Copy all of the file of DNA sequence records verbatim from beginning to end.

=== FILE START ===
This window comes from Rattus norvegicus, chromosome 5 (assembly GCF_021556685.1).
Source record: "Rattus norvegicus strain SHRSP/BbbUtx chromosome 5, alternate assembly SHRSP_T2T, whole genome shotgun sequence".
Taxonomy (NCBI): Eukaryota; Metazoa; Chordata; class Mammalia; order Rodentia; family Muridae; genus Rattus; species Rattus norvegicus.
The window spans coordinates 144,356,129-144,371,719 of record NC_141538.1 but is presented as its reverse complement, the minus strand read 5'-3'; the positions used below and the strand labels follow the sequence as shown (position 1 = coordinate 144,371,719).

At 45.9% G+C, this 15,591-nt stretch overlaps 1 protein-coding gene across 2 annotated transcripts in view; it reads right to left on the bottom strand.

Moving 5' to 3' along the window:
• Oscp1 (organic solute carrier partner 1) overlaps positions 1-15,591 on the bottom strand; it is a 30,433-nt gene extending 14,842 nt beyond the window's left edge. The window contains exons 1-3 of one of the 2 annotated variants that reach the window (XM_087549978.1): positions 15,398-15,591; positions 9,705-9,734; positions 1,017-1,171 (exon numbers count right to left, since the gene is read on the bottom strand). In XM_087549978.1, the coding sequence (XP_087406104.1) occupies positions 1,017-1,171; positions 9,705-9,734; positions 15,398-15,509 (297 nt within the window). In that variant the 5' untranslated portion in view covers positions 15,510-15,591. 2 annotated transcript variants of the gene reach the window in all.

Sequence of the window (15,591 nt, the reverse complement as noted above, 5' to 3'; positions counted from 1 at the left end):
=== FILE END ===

This window comes from Rattus norvegicus, chromosome 5 (assembly GCF_021556685.1).
Source record: "Rattus norvegicus strain SHRSP/BbbUtx chromosome 5, alternate assembly SHRSP_T2T, whole genome shotgun sequence".
Taxonomy (NCBI): Eukaryota; Metazoa; Chordata; class Mammalia; order Rodentia; family Muridae; genus Rattus; species Rattus norvegicus.
The window spans coordinates 144,356,129-144,371,719 of record NC_141538.1 but is presented as its reverse complement, the minus strand read 5'-3'; the positions used below and the strand labels follow the sequence as shown (position 1 = coordinate 144,371,719).

At 45.9% G+C, this 15,591-nt stretch overlaps 1 protein-coding gene across 2 annotated transcripts in view; it reads right to left on the bottom strand.

Moving 5' to 3' along the window:
• Oscp1 (organic solute carrier partner 1) overlaps positions 1-15,591 on the bottom strand; it is a 30,433-nt gene extending 14,842 nt beyond the window's left edge. The window contains exons 1-3 of one of the 2 annotated variants that reach the window (XM_087549978.1): positions 15,398-15,591; positions 9,705-9,734; positions 1,017-1,171 (exon numbers count right to left, since the gene is read on the bottom strand). In XM_087549978.1, the coding sequence (XP_087406104.1) occupies positions 1,017-1,171; positions 9,705-9,734; positions 15,398-15,509 (297 nt within the window). In that variant the 5' untranslated portion in view covers positions 15,510-15,591. 2 annotated transcript variants of the gene reach the window in all.

Sequence of the window (15,591 nt, the reverse complement as noted above, 5' to 3'; positions counted from 1 at the left end):